HARVESTING COMBINE DATA TO TACKLE FIELD-EDGE YIELD DECLINES
Study links biodiversity found just beyond the field with variations in yield
Rothamsted scientists are assessing whether flower-rich margins, hedgerows or tree lines are helping improve yield and asking farmers to help by sending them GPS data collected at harvest.
In return for their help, the Institute will provide farmers with an easy to interpret summary of the findings, with tips on how they might increase production.
The data will be integral to a study linking the biodiversity found just beyond the field with variations in yield within it
Dr Helen Metcalfe, who is collating the data, said different types of field boundaries could help to reduce the yield decline at field edges.
“Have you ever wondered what the true benefit of hedgerows, treelines or flower rich margins are on your crop yield?
“By linking the yield monitor data collected by GPS enabled combine harvesters with the presence of different landscape features, we will try to determine whether yield decline towards the edge of fields is associated with certain types of boundaries.
“Likewise, we will also identify whether features known to support pollinators and other beneficial wildlife are having a positive effect on yield in the nearest parts of the crop.
“We’d be really grateful it if any farmers with yield monitor data from their combines would share it with us.”
The EcoStack project is hoping that information on the location, quality and quantity of landscape features such as hedgerows or wildflowers linked to yield maps will give the clearest indication yet on the benefit of on-farm biodiversity.
Data from any sort of crop, from any part of the UK will be useful, added Dr Metcalfe, stressing that no farmer data will be shared beyond this project.
“We won’t publish maps or use them in presentations without prior consent, and the way the data will be pooled and processed before publication means nothing identifiable will be detectable from it.”
More information on how to take part, including simple instructions on how to download combine data, can be obtained from here
About Rothamsted Research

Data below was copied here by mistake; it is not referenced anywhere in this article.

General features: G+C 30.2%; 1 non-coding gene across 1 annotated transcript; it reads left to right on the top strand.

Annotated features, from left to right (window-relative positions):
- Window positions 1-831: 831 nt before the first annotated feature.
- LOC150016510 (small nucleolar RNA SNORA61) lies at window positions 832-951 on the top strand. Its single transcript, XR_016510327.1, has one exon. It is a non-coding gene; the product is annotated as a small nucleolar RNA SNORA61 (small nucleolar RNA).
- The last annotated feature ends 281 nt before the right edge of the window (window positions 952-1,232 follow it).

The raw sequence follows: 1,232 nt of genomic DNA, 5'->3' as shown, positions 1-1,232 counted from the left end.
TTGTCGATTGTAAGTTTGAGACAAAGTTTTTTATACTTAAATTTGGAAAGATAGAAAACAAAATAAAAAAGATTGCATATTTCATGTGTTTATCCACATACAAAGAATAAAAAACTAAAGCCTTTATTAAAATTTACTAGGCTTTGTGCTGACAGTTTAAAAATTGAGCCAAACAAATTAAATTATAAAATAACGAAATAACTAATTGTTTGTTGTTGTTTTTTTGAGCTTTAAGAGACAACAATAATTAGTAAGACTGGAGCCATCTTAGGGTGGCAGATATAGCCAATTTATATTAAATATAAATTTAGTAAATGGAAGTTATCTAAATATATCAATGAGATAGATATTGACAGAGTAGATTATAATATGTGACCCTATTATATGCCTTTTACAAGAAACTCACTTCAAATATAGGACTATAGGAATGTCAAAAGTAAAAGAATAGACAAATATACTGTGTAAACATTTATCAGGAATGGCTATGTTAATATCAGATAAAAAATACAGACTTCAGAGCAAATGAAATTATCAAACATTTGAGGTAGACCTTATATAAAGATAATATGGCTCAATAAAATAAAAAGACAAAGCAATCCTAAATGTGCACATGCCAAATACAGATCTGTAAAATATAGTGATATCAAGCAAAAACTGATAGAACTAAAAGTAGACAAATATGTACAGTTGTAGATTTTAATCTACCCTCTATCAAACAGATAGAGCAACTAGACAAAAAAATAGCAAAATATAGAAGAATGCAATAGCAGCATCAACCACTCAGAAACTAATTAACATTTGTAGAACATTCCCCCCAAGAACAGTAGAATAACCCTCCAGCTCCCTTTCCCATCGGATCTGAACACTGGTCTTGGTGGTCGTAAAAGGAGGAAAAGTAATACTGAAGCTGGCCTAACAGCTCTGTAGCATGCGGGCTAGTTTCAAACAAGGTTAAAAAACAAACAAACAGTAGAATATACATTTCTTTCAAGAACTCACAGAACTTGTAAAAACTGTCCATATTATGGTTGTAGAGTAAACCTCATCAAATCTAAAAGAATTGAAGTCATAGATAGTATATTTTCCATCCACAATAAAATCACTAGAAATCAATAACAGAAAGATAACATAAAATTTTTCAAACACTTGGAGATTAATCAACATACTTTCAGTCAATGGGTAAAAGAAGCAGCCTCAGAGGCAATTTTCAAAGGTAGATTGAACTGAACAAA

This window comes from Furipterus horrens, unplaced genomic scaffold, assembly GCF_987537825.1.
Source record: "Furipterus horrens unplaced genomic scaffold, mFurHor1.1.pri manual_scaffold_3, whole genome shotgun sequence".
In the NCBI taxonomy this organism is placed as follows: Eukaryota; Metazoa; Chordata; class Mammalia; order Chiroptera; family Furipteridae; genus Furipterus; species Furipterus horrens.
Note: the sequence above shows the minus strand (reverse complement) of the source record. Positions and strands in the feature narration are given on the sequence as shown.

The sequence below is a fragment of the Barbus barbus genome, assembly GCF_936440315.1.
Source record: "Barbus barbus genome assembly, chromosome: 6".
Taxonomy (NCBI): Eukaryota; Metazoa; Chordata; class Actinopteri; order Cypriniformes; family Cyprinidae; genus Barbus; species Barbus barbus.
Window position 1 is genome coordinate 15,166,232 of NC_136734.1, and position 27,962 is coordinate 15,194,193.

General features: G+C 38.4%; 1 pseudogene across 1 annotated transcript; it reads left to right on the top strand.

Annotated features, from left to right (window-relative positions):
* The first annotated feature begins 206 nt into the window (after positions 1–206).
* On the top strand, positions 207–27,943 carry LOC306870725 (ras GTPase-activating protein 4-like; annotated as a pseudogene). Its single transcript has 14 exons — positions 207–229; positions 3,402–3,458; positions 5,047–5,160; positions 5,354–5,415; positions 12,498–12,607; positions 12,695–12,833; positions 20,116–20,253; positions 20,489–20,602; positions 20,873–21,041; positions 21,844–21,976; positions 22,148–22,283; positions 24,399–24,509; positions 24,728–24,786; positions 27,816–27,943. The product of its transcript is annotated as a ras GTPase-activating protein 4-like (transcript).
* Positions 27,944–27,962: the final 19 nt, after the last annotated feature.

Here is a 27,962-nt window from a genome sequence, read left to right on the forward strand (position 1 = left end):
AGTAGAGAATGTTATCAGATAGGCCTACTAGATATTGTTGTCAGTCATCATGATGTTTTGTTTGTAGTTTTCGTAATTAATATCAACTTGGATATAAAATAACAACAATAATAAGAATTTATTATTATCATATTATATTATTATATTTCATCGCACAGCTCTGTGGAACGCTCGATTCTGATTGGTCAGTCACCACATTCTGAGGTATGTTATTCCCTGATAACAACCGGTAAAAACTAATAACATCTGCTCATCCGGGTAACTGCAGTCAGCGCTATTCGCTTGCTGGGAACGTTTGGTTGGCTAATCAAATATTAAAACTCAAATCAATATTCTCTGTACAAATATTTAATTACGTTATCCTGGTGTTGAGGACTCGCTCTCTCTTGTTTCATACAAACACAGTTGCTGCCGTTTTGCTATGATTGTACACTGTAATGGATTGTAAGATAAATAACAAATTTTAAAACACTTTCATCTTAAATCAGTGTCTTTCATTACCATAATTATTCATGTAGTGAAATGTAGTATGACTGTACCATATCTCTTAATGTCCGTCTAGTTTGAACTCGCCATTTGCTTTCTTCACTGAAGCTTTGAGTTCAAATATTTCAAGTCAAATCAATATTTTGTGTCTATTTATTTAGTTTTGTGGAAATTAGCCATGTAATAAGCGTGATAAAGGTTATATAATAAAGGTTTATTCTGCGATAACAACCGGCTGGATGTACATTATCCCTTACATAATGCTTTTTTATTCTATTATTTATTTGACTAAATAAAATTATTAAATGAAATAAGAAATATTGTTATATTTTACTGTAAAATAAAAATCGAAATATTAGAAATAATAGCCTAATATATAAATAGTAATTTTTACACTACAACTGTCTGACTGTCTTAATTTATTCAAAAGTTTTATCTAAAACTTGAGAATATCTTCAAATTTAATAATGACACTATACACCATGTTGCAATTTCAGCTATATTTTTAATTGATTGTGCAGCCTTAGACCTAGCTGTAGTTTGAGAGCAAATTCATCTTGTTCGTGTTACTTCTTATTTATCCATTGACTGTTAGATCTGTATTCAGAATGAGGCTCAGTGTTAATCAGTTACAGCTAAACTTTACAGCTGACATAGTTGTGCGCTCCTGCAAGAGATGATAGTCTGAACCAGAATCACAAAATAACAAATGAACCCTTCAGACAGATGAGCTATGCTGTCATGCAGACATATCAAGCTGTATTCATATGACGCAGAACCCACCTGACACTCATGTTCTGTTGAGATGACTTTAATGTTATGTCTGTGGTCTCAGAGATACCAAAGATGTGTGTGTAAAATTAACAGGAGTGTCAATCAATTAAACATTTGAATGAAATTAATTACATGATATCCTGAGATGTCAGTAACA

Rothamsted Research is the longest-running agricultural research institute in the world. We work from gene to field with a proud history of ground-breaking discoveries, from crop treatment to crop protection, from statistical interpretation to soils management. Our founders, in 1843, were the pioneers of modern agriculture, and we are known for our imaginative science and our collaborative influence on fresh thinking and farming practices.
Through independent science and innovation, we make significant contributions to improving agri-food systems in the UK and internationally. In terms of the institute’s economic contribution, the cumulative impact of our work in the UK was calculated to exceed £3000 million a year in 20151. Our strength lies in our systems approach, which combines science and strategic research, interdisciplinary teams and partnerships.
Rothamsted is also home to three unique resources. These National Capabilities are open to researchers from all over the world: The Long-Term Experiments, Rothamsted Insect Survey and the North Wyke Farm Platform.
We are strategically funded by the Biotechnology and Biological Sciences Research Council (BBSRC), with additional support from other national and international funding streams, and from industry. We are also supported by the Lawes Agricultural Trust (LAT).
For more information, visit https://www.rothamsted.ac.uk/; Twitter @Rothamsted
1Rothamsted Research and the Value of Excellence: A synthesis of the available evidence, by Séan Rickard (Oct 2015)
The Biotechnology and Biological Sciences Research Council is part of UK Research and Innovation, a non-departmental public body funded by a grant-in-aid from the UK government.
BBSRC invests in world-class bioscience research and training on behalf of the UK public. Our aim is to further scientific knowledge, to promote economic growth, wealth and job creation and to improve quality of life in the UK and beyond.
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The Lawes Agricultural Trust, established in 1889 by Sir John Bennet Lawes, supports Rothamsted Research’s national and international agricultural science through the provision of land, facilities and funding. LAT, a charitable trust, owns the estates at Harpenden and Broom's Barn, including many of the buildings used by Rothamsted Research. LAT provides an annual research grant to the Director, accommodation for nearly 200 people, and support for fellowships for young scientists from developing countries. LAT also makes capital grants to help modernise facilities at Rothamsted, or invests in new buildings.